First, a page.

Call me a slow learner. For too many years, I pushed too hard when talking to my kids.
Somehow a brief comment turned into a nagging lecture. Something positive became negative.
Initially I had the best of intentions, as most parents do.
But I felt compelled to make my point not once – but again and again and again, because I care.
Each time displaying less tact until it was completely gone. When my pattern of behavior became predictable, my children stopped listening. They tuned me out. They simply reacted – and not in the most courteous way.
Although I had something worthwhile to say.
In other words, it was time for the duct tape.
I had to stop talking.
Then I watched one of their teachers in action. She was a master of communication – using a minimal number of words, acknowledging individual feelings, sequencing thoughts to action, keeping the message positive and rarely resorting to “no” or “stop.”
Sometimes a hand gesture worked better than words.
First, the simple – yet highly intentional – messages reminded her students of the task at hand. Second, they offered extra direction to those who needed it. Third, they made everyone feel valued.
And along the way, she displayed patience in every breath. A skill she developed with practice.
A desirable outcome every time – because she was able to connect on their level.
Equally important as the number of words was her even – and predictable – tone. It was never condescending or overly jubilant. By habit and design, she never came off as patronizing.
Not surprisingly, her students respected her. She made them feel safe. And in the process, she formed meaningful and trusting relationships – unlike the loud and abrupt teacher across the hall. The culture there was entirely different. Not toxic – but certainly not nurturing.
I eventually volunteered in her classroom for a closer look. That’s when I felt confident to test the waters at home. Although not as smooth as the teacher, my kids DID respond – and still do today – with more compliance and less defiance.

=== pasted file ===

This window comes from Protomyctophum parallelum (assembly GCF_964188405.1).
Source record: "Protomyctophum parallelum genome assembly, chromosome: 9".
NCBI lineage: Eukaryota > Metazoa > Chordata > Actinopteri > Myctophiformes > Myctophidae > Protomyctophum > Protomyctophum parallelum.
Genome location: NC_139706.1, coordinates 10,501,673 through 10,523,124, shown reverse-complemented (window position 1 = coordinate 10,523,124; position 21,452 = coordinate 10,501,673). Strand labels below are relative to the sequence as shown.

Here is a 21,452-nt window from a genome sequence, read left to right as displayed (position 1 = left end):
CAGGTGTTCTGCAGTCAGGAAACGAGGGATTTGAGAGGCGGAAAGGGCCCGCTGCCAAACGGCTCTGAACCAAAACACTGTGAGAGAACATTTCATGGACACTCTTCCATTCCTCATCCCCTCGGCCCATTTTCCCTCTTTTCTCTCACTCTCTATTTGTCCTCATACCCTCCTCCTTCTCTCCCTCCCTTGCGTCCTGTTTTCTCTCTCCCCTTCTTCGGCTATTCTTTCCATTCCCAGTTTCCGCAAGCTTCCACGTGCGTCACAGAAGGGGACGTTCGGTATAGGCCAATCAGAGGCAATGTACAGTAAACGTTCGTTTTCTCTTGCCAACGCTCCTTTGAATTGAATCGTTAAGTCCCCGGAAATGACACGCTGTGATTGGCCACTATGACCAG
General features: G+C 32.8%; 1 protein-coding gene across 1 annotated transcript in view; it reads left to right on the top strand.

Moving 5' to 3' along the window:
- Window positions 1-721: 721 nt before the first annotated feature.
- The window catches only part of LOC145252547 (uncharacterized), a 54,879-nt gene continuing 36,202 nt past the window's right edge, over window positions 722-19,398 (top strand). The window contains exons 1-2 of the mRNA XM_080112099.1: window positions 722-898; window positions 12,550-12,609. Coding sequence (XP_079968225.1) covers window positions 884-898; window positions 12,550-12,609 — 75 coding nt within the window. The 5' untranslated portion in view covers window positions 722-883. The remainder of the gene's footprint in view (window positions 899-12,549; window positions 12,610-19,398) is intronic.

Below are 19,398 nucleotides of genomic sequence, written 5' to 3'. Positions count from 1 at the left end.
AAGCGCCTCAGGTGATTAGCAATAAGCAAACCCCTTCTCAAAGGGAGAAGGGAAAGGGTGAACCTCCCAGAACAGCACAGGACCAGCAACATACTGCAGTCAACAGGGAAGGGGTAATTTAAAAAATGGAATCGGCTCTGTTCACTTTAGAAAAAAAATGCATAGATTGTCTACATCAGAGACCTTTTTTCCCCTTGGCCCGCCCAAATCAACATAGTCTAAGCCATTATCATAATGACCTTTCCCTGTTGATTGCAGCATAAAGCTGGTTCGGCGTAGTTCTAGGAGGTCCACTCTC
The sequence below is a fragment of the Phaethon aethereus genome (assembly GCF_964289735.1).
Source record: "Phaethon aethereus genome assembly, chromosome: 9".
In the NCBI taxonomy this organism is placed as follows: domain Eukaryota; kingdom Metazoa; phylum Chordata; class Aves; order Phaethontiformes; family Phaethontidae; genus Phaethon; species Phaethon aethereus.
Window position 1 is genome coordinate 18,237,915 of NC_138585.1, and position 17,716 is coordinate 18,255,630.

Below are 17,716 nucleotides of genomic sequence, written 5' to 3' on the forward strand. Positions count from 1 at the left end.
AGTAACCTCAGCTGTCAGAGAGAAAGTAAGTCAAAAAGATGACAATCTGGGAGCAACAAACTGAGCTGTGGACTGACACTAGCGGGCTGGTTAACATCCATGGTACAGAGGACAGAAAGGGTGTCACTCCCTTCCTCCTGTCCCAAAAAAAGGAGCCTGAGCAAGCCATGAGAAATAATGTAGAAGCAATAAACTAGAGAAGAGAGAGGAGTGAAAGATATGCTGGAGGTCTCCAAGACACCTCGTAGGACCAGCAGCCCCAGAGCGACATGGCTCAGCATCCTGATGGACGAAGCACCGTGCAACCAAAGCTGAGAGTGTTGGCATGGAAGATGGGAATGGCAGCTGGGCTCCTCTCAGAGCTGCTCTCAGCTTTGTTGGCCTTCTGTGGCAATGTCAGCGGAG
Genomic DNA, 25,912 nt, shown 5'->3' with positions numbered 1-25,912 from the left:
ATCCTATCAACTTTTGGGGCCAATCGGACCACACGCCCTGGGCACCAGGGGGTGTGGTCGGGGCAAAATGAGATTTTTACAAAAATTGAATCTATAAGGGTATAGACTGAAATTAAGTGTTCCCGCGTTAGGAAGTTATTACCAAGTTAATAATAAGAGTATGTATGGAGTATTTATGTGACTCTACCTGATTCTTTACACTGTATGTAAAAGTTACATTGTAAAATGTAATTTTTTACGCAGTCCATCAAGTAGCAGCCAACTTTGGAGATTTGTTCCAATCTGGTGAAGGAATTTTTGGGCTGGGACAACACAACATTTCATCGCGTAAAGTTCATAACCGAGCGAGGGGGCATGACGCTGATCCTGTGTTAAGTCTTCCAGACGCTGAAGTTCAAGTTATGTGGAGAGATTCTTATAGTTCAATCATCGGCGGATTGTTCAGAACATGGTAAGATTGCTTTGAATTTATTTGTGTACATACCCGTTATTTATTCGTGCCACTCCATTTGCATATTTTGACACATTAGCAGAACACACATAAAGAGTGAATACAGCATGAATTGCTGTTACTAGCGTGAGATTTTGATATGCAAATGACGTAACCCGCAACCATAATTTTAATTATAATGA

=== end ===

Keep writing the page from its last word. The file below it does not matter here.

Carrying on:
My “words” mattered. The fewer the better.
Have I become perfect in approach? I can only wish. Old habits die hard. When I stumble and over-react, lose my patience and force too many words, I am painfully reminded.
I can make a bad situation worse in a heartbeat.
That’s right, parents can escalate a childish attitude into an unnecessary argument – or even a rage with their own misplaced emotions. Fight or flight is very real for individuals with past trauma – yet often preventable if not backed into a corner with too many words.
You read that correctly. Preventable.
I’ve done it more than once with my words. I must shoulder part of the blame.
My kids notice too. Dad messed up.
Without question, I damage the trust that I worked so hard to build. At the same time, I fail to model the behavior that I would like to see in them. Children truly “do” as they “see.” We are their mirror, and they will mimic us.
So what’s the advice today?
When you need to respond to your children (or anyone for that matter) – but feel rushed or anxious, PAUSE. Wait a few minutes, perhaps overnight – because once the words leave your mouth, they can’t be taken back.
Saying nothing is better than saying the wrong thing.
If you feel the need to vent – as most parents do from time to time, save that emotion for another adult. NOT a child. “Get it out” and then do your best to move on without regrets. Forgive. Otherwise, the feelings can actually intensify – making you angrier than before.
This dysfunctional cycle unfortunately is present in many home dealing with trauma.
And only you can break it.
By dealing with personal frustration first – and focusing on self-care, you will be amazed at the difference. Like me, you will become more effective in communicating with your children.
“They may forget what you said, but they will never forget how you made them feel.”
In other words, “Be sure to taste your words before you spit them out.” Author unknown.
Just right. DCP
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